"I pay very little regard...to what any young person says on the subject of marriage. If they profess a disinclination for it, I only set it down that they have not yet seen the right person."
-- Jane Austen (1775 - 1817), Mansfield Park
If you need a reminder of where we left off, you can catch up by clicking HERE. In the meantime you might recall...
OH. MY. GOSH.
I didn't find this part of the story out until later, but I think it's important to share it with you now. When my mom called Peter just before 7 AM to tell him he had a green light from me to "try" to woo me, he wasted no time. He went upstairs and told his folks what was going on. His mom gave him a single pink carnation from a floral arrangement she had and Peter was out the door. He parked on the backside of the "mountain" where my folk's house is located and HIKED/RAN up and over the mountain, through the woods, and to our house. He still had a key from house-sitting and that's how he let himself into the basement to place the flower on the bench. He then ran back to his car and drove to school (Moody Aviation) for his first morning class. He had thorns stuck in his hand from brambles he ran through and a pounding heart...what if Dr. G found the flower instead of Carrie? All the way to school he prayed that the flower would be used like a fleece (similar to Gideon in Judges 6:36 - 40) and that if the Lord wanted Peter to speak to Dad immediately about us, then He would allow Dad to find the flower. If it was not the right time for Peter to speak to Dad about courting me, then God would allow my dad to walk by the flower and not pay any attention to it. Well, you already know what happened with that! :-)
The evening of the flower and note, my father came home and for the second time in my life, we got into a major argument. In the heat of battle, I blurted out, "Peter loves me Dad and he may just be your son-in-law someday!" [Let's just go ahead and insert an awkward silence here...] My mother's eyes opened wide and her mouth fell open. My poor dad. I have to give him a pass here because I love him dearly and because I think if any child of mine (at 16) said the same thing I would physically remove them to their room...and lock them there for an indefinite amount of time. :-) Based on my potential reaction, I would say that my dad handled my explosive comment as well as could be expected.
Mere moments after I dropped the son-in-law bomb, the phone rang. Oh no. "Hello Dr. G, this is Peter. Is this a good time to talk?" My father was very gracious to him - all things considered - and they set up a meeting at our house the next day after work. Peter, bless his heart, thought he would be telling Dad of his intentions towards me, not knowing that I had presumed his intentions and informed Dad in a very unorthodox fashion. [After 12 years I can finally chuckle about this...but it took the full 12 years to find it remotely funny!] After the phone call, Dad and I exchanged a few more heated words before I headed up to my room for the night. I was fuming. Although I didn't love Peter and I really had no plans to marry the man, it made me livid to hear him unjustly attacked. I prayed for Peter that night and tried not to think about what the next day would be like when he talked to my dad.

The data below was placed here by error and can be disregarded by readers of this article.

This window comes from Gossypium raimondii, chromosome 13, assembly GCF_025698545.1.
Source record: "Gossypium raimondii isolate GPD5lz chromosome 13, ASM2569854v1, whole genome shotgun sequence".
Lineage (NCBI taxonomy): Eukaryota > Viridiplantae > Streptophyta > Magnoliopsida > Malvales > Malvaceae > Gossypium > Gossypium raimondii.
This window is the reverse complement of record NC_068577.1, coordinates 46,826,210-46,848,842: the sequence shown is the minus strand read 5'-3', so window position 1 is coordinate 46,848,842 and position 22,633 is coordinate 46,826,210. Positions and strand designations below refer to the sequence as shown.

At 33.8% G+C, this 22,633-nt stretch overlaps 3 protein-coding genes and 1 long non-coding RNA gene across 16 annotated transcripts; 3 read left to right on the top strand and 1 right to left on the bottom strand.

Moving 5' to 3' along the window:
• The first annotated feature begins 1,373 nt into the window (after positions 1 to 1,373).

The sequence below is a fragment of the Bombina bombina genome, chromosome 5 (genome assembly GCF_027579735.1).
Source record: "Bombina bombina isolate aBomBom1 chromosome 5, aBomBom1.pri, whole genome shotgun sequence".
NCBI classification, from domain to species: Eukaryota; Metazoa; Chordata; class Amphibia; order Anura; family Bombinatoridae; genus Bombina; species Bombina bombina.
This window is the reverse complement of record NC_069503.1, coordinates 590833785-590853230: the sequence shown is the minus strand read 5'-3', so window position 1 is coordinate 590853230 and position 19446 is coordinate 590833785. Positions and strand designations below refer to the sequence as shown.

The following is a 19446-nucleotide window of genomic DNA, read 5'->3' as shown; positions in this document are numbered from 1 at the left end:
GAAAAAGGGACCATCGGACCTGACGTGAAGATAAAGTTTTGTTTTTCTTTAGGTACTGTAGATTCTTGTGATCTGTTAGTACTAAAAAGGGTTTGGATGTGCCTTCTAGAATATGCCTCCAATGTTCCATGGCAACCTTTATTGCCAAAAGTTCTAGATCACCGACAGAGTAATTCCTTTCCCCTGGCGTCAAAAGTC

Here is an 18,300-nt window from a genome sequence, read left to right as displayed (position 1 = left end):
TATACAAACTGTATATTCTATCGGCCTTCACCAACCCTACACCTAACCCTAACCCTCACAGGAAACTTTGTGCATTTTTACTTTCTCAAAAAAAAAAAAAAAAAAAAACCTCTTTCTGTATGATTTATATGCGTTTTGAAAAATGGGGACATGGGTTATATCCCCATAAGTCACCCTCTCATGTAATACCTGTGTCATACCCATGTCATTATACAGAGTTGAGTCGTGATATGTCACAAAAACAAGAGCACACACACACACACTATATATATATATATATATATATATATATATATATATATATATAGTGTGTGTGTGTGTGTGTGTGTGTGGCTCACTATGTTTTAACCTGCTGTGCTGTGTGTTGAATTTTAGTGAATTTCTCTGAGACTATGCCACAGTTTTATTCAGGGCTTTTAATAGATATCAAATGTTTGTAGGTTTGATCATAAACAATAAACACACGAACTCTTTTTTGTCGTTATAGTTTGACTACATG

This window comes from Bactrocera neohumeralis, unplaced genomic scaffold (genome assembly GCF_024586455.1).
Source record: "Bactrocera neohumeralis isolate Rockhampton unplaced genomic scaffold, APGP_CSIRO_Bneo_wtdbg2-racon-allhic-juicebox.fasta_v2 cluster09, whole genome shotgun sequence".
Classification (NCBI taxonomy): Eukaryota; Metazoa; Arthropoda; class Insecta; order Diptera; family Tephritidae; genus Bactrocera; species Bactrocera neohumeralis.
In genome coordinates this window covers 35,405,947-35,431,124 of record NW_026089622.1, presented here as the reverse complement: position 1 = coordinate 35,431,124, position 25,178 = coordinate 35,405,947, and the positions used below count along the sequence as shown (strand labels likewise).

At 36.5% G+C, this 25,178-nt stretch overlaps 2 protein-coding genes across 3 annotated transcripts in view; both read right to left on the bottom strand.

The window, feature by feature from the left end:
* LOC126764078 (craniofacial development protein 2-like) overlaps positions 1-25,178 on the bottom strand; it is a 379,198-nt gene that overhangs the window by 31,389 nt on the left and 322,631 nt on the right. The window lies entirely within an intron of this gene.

Peter showed up after school to see how things had gone the night before. My mom told him what I had said to Dad and Peter's heart dropped. He really wanted to be the one to talk to Dad about his feelings, but as it was already out there, he trusted that the Lord still had a plan. Mom told him how upset my dad had been and all about the argument the night before. Peter's meeting with Dad was scheduled at 7:00, so he got back in his car and drove around for an hour after hearing all this news. He prayed and cried and asked the Lord to give him the right words. At 7:05 he showed up for his
execution meeting while Mom and I waited downstairs and prayed. I think the hardest thing for me was that I still had no romantic feelings for Peter, and I hated for him to be going through all of this when I wasn't sure anything was going to come of it. But that was his decision and, I won't lie, it was flattering that he was willing to "walk through the fire" in order to find out if we could have a future together. It blew my sixteen-year-old mind. Understandably.
The meeting lasted about an hour and the end result was that Dad had asked Peter to put the brakes on for now. He requested that we not go anywhere together (alone in the same car), and that Peter, as the older part of this equation, rein in his feelings for me until a later date. Peter asked if we could still be friends, and Dad allowed for that to happen. He also told Peter that he liked Peter a lot, but I was too young to be in a serious relationship - I still had two years of high school to finish and then four years of college. He didn't want Peter getting in the way of my education and Peter told him he respected that. As Peter headed down the driveway, he gave a slight wave in my direction (my face was pressed against the basement window) and headed out to investigate being frozen in carbonite (a la Hans Solo in Star Wars: Episode V) for the next six years while I grew up. ;-)
Over the next couple of weeks we tried our best to not spend too much time together, but when you are best friends, it is a hard habit to break. It was during this two week period of time that two major things happened in my life: 1) I heard Ravi Zacharias for the first time and and 2)I prayed a very scary prayer. I could tell you about listening to Ravi and the scary prayer, but I'm realizing that there is more background information that must be given before we go there...so it will have to wait for the next installment. :-)